toxic jobs

Personal stories about toxic jobs and workplace woes.

June 10, 2009

sabotage your toxic job!

Aideen recounts what it was like to work in a bar before the non-smoking laws came into force, and believes that the anti-smoking lobby gained ground because it had saboteurs in pubs and clubs tampering with ineffective air conditioning to ensure that everyone came out stinking like an ashtray and complained about it.

"I don’t blame smokers – they were merely exercising their legal right to smoke, just like drivers have a legal right to clog up our lungs with the toxic fumes emitted from their vehicles, making the job of a traffic warden particularly toxic," says Aideen, "but I do blame private operators, and the government, for allowing the situation to become so toxic that sabotage was necessary."

"Pub and club proprietors were liable for creating those smoke-filled hells," claims Aideen, "and in the same way that they were long ago forced by law to provide fire exits, they should also have been forced by law to provide 100% effective exhaust fans and ventilation to ensure a steady flow of clean air so that everyone, particularly the bar staff, could breathe properly."

"If the pubs and clubs had proper ventilation and an alarm system in place when it is turned off, or tampered with, there would have been no stink," says Aideen. "Imagine a vehicular tunnel built without proper ventilation. In a traffic jam the drivers and their passengers would be quickly asphyxiated. It's the same with smoking in crowded pubs and clubs, but not as lethal of course."

"If your loved one was a truck driver who died of toxic fume poisoning in a traffic jam in a poorly ventilated tunnel -- doing his job without the pleasure of driving a vehicle -- do you blame the selfish car drivers for causing the traffic jam and for driving cars with toxic exhaust fumes? Do you berate them for not catching a train or bus -- or even walking to their destination?"

"Or, do you accept that these people have a legal right to drive a car for pleasure, emitting all the toxic exhaust fumes they like, and that blame for your loved one's death lies not with them but with the tunnel operators?"

"If you think logically and rationally about this problem," explains Aideen, "the blame for pubs and clubs once being stinking, smoke-filled hells lies not with the smokers -- who were merely indulging a legal right to smoke -- but with the proprietors of the premises."

"Smokers don't like being forced to breathe in other people's smoke either," says Aideen. "It's not a problem that only non-smokers have to suffer. And it's hell for bar staff to have to work in  smoke-filled hells."

"Proper ventilation was probably mooted," says Aideen, "but considering that profit is all that these people are concerned about it was definitely cheaper for them to go with the non-smoking ban than to consider expensive air treatment equipment."

"A vehicular tunnel operator cannot operate without providing expensive air treatment equipment because exhaust fumes are part and parcel of vehicle movement," explains Aideen. "It's not like pub and club proprietors are running smoking establishments is it? Their business is the sale of alcohol and too bad for smoking patrons who enjoy a smoke with their drinks."

"In fact, if you want to be cynical about the whole thing there must have been many pub and club proprietors who fervently hated smokers and deliberately turned off the air conditioning in order to precipitate a situation where everyone -- smokers and non-smokers alike -- started stinking like ashtrays."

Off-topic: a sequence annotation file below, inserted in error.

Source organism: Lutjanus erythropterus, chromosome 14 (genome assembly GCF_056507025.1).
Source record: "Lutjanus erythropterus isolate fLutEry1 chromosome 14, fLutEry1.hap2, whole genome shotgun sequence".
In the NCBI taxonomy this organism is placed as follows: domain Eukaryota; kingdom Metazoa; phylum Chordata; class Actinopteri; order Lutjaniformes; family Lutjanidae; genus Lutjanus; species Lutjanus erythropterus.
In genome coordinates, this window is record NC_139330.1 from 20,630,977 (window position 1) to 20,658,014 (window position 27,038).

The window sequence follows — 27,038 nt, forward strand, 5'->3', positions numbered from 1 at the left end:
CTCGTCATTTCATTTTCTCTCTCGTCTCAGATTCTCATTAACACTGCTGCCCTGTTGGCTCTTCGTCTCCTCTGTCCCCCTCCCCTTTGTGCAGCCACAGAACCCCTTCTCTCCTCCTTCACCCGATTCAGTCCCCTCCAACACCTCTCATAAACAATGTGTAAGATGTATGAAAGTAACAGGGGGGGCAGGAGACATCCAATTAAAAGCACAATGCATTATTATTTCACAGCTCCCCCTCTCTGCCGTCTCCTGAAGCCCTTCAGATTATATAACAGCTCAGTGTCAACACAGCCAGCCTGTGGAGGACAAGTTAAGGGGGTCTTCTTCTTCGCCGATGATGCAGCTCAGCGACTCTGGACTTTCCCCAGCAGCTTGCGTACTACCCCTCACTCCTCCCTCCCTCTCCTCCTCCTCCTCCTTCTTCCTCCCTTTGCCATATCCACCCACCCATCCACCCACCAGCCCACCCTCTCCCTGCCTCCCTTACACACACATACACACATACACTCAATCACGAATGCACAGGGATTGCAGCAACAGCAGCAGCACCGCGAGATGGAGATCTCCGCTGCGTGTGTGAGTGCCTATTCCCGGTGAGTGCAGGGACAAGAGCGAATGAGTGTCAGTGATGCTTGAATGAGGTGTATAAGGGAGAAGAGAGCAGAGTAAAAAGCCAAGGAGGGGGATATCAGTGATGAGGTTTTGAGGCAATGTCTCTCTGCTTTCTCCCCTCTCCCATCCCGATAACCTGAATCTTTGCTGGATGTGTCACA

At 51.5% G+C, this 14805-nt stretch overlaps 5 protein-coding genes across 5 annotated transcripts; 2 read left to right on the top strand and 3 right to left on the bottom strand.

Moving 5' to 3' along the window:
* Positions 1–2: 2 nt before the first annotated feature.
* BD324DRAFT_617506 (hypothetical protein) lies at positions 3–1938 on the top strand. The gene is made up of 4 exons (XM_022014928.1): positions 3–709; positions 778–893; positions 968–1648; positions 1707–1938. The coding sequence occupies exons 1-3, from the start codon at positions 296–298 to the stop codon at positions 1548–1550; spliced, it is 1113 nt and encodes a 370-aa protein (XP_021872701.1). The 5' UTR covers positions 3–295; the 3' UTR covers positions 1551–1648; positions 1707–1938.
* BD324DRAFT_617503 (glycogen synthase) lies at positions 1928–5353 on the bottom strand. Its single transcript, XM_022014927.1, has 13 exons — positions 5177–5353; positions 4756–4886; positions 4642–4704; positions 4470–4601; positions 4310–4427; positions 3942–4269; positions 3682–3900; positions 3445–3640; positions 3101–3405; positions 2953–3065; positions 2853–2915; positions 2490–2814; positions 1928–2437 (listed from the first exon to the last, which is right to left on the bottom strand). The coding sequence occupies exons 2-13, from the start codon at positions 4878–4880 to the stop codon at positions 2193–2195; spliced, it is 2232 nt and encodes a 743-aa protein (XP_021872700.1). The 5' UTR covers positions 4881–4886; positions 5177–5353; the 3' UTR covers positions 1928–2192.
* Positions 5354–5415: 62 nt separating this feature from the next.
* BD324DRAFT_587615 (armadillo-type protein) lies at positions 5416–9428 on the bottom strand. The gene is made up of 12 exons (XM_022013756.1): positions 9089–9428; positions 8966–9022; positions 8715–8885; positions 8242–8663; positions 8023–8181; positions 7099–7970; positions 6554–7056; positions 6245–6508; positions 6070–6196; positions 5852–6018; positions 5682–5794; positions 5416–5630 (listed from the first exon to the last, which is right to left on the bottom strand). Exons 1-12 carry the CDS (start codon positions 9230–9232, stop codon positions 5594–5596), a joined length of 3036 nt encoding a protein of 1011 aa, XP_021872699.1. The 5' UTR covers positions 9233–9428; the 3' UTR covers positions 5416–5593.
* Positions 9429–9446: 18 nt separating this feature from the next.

"There must have been a lot of this sort of subversive activity going on - and I'm not admitting to participating in it,"  laughs Aideen, "but let's face it, the smoking bans gave a lot of impetus to anti-smoking pub and club proprietors to sabotage things."

"It's a sort of rub your nose in it mentality they had, isn't it?" says Aideen. "And it's just the sort of thing that rabid anti-smoking pub and club proprietors might have done."

"I remember traveling with my boyfriend (he smokes) in a smoking carriage just before the trains went non-smoking." relates Aideen. "Previously, my journeys with him in a smoking carriage had always been pleasant -- plenty of fresh air, just like when smoking was allowed on planes -- but on this occasion the guards had conspired to turn off all ventilation."

"There were no windows to open, of course. Even though the carriage wasn't packed, a lot of people from the non-smoking carriages came down to have a smoke and go back. It wasn't long before the air was positively putrid."

"I thought about complaining about the lack of air conditioning, but it was easier to just get up and move to a spare seat in one of the non-smoking carriages."

"I'm sure the guards must have had a great laugh at the expense of the hapless smokers who remained in the smoking carriage," says Aideen. "They were literally rubbing the noses of the smokers in the putrid ashtray air, weren't they?"

"It's called passive aggression. People who don't have any real power and are driven by crazy feelings about something often resort to doing abominable things."

"Okay, if it wasn't the pub and club proprietors who turned off the air conditioning in their establishments and made us all smell like ashtrays," says Aideen, "then it was definitely the bar staff - and like I said, I'm not admitting to anything!"

"You know, the sort of people with angelic smiles and manners who get their kicks by spitting on your food before serving you just because they don't like you smoking -- or don't like the color of your skin or whatever?"

"Don't believe it happens?" asks Aideen. "I've lived long enough to learn that some people are capable of doing abominable things and tampering with air-conditioning in order to wreak revenge on smokers is small fry -- they could have done much worse."

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